Clock is Ticking on Your Boss’ Expectations for an Email Response

waiting on emailKnowing your boss’ expectations is either the simplest or most complex thing you have to navigate. It can change by the project, day, mood and hundreds of other factors. Fortunately, I have a boss – Chuck Wielgus of USA Swimming – who wears his expectations on his sleeve, even when he is being too polite to say it. He is a self-driven person with an internal clock that is more caffeinated than most, and that is one of the great attributes that leads to his success. He is famous for questions such as the following:

  • What are next steps?
  • When will you get me that information?
  • When will this launch?

Those are easy “tells” in a meeting to understand his expectations because we can see each other. With the invisibility of email, however, it is more of a gut feel.

After working with him for eight years, though, here is what I have learned regarding his expectations on email:

  • What he really expects … Instant response
  • What he controls himself to expect … Response within 1 hour
  • What he will deal with … Response on the same day
  • What he will begrudgingly accept … Response within 24 hours

After 24 hours? You have been written off and you have lost your voice, at least on that topic, as he is on to the next one.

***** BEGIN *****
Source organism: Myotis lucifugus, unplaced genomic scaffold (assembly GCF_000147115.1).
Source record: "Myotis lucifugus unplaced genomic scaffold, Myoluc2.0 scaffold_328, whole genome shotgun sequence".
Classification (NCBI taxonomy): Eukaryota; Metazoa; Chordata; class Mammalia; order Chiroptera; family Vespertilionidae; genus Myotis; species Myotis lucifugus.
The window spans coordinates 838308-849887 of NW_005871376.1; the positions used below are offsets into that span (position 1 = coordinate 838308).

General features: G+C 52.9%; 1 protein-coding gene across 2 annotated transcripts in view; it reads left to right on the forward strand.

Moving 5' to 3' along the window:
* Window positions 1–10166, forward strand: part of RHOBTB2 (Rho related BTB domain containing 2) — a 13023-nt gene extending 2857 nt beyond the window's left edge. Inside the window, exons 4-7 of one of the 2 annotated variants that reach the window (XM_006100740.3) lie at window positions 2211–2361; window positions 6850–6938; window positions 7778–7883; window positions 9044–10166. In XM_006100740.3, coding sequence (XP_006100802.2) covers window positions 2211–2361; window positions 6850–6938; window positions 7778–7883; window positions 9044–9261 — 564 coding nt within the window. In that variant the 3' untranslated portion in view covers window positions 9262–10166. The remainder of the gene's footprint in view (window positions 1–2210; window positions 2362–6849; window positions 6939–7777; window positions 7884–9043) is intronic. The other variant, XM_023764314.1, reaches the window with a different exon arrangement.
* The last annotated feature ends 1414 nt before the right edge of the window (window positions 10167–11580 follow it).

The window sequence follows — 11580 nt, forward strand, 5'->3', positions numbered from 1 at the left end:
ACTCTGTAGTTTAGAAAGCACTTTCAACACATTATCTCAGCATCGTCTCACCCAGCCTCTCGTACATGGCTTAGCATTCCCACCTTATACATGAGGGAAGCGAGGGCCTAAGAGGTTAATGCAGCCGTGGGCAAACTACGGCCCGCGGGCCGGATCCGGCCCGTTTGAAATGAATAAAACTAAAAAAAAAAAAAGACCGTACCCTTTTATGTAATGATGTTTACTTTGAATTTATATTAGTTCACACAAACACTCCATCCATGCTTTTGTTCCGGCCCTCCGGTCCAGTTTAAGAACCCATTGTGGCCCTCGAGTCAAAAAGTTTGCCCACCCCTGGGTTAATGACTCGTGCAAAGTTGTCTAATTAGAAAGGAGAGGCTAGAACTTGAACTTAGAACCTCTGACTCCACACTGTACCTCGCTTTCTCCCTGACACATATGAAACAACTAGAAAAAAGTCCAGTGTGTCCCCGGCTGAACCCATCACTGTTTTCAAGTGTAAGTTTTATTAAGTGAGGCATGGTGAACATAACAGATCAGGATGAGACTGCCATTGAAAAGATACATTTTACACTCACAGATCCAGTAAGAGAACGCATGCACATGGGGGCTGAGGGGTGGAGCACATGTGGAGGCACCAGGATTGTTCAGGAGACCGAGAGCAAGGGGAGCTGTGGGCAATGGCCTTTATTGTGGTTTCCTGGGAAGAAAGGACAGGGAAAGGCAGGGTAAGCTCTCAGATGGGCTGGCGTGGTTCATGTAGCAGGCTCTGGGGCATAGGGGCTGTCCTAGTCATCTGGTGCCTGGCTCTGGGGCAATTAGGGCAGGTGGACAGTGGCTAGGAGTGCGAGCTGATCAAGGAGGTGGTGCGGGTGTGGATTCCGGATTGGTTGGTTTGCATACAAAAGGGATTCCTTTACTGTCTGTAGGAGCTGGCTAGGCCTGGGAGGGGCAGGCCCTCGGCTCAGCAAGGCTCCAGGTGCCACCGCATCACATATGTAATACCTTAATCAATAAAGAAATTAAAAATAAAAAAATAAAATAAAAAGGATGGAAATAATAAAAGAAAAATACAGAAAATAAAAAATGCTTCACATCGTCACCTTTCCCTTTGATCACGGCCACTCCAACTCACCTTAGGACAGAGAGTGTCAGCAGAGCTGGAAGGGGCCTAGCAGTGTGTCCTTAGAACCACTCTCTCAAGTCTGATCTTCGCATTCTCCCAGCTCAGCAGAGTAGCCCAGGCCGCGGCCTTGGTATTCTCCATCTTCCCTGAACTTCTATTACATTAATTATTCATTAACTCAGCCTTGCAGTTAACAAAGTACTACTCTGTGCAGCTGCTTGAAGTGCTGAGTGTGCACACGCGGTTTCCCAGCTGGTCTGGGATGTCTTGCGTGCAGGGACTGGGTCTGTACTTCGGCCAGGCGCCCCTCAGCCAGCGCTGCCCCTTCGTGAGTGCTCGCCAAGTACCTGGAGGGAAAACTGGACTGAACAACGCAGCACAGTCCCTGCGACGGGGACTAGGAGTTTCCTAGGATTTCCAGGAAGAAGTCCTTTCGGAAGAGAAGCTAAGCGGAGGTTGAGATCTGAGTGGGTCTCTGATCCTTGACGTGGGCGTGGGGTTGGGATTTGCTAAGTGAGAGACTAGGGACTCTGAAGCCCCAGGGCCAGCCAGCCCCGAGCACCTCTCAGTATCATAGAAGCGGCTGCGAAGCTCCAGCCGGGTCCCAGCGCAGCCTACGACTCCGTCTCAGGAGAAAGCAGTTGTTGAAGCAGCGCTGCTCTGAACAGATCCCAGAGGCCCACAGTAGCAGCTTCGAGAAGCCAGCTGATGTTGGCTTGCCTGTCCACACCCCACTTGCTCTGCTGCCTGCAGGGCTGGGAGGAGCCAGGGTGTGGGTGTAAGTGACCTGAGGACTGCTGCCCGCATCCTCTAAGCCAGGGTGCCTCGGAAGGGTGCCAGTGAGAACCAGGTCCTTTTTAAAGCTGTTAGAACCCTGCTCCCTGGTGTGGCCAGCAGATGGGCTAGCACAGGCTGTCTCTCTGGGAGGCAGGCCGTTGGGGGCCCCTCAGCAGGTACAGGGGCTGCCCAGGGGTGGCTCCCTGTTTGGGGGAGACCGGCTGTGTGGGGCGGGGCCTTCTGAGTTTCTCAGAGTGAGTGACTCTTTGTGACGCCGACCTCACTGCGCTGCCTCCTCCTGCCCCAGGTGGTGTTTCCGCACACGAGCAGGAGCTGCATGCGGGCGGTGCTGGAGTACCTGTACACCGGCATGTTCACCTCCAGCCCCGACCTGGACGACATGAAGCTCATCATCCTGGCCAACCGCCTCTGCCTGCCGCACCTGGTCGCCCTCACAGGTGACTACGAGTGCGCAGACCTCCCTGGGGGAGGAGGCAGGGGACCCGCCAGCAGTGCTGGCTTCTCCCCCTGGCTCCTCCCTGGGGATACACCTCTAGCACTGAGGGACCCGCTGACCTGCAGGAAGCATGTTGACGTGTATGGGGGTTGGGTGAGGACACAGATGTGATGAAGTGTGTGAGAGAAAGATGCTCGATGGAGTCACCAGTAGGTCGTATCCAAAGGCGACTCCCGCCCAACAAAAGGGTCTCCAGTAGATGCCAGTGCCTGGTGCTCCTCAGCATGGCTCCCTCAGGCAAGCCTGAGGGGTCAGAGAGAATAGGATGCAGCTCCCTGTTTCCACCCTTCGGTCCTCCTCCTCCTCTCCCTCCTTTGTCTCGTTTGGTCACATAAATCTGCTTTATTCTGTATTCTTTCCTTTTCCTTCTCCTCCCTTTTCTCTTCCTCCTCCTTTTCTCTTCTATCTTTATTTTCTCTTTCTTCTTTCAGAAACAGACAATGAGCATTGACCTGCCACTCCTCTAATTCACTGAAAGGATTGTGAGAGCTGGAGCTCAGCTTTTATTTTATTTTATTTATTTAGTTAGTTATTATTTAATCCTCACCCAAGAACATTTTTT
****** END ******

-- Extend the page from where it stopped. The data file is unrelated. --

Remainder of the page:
Everyone has to adjust this timeline for their own boss, but trust me, the clock is ticking to figure it out.


Categories: Careers

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6 replies

  1. I have successfully trained my boss about email. I learned that if you answer an email at 2:00 AM, you have created the expectation that you will answer emails regardless of the time of day. I answer emails twice a day, at 11:30AM and 4:30PM. If someone has something really important, they’ll call me or walk over. Raising the bar on interruptions is one key to productivity.

    As a friend of mine said, “If the next 9-11 happens, someone will come and tell you. Email isn’t that important.”

    • Good points. Managing expectations is most of the battle on this. If people know what to expect, it lowers anxiety all around. That doesn’t mean they always like the answer, but at least they know what to expect.

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